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Hey its all good info! And lightening shots are some of the coolest photos around.

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DeeDee - we sure don't have the market cornered on scary storms - I wouldn't want to be living in Florida when a 'cane is moving through!

Thanks all for your comments!

Well they do bring the blood pressure up a bit. I wish I had a camera for the 3 - 2004 hurricanes that crossed each other a tad south of where I live. As scary as it is those outerbands are quite a sight.

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Absolutely right - both hemi and dbl. Actually, I wanted to get some lightning a few nights ago. I woke up about two in the morning, got all set up, and then the skies opened and it poured - went back to bed. My wife kinda shamed me yesterday. She said (You're willing to get up in the middle of the night to take shots, why don't you get some now in the middle of the day?) Of course, having been a PE teacher and coach, I know what it's like to get a stopwatch started when a race starts, and figured the 5/hundredths of a second it would take to snap the shutter would be just enough to make me miss a bolt. But when challenged, whataya goin' ta do?

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I tried some daytime lightning shots yesterday and missed every single one. Shucks, I remember the reflexes I had in my youth. Gone! shockedshocked

Actually, if you have the kind of lightning that sort of hangs there a second, you can get good daytime shots, but every bolt I saw yesterday was an eyeblink long. At one point I even set iso at 100, stopped the aperture all the way down and was shooting at 1/2 sec using the tripod and remote shutter release and just kept it triggering non stop on large jpeg mode, which will allow about 1,200 large jpeg images on my 4 Gb card. Of course, nothing happened during the long bunches of bursts. The lightning only came down when the camera was busy writing to the card!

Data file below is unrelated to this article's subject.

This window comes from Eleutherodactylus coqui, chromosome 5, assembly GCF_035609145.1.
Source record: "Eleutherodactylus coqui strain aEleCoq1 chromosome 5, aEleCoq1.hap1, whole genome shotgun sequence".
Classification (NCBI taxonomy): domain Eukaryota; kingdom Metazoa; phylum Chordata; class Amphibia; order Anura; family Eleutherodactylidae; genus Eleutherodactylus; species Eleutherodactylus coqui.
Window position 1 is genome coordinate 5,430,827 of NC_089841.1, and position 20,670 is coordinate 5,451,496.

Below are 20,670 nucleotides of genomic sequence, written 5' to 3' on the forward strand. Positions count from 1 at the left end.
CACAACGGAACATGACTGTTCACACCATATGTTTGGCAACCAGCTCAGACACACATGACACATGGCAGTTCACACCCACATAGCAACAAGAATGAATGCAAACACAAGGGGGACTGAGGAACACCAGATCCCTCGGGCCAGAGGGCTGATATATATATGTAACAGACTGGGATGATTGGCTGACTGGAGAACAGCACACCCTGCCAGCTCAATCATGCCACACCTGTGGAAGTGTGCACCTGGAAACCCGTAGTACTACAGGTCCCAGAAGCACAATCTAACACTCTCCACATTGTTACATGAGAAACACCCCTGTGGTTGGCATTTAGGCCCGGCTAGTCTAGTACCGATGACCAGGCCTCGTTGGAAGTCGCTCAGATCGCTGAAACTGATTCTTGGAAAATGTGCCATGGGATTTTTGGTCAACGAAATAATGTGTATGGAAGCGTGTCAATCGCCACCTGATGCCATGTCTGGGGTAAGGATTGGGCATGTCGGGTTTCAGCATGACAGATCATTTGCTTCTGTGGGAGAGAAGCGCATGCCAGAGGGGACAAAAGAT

Grrrrrr. gringrin

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I've tried both methods mentioned, reflex and hold down the shutter button and rip away...with about the same success. About one in a couple hundred shots. Not a good average at all, but it sure is fun to try. I does get a bit exasperating though, chimp the shot or shots and....nothing.

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Quote:
chimp the shot or shots and....nothing.

...and more often than not, when you're chimping, a fabulous bolt lasting a second and a half shoots through the sky! mad

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Quote:
chimp the shot or shots and....nothing.

...and more often than not, when you're chimping, a fabulous bolt lasting a second and a half shoots through the sky! mad

LOL yep thats what usually happens to me! But I can't help it I'ma addicted to chimping.

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Great photos!

I have good friends that have a cabin on Finn. I was wondering if you sell these pics?

Dave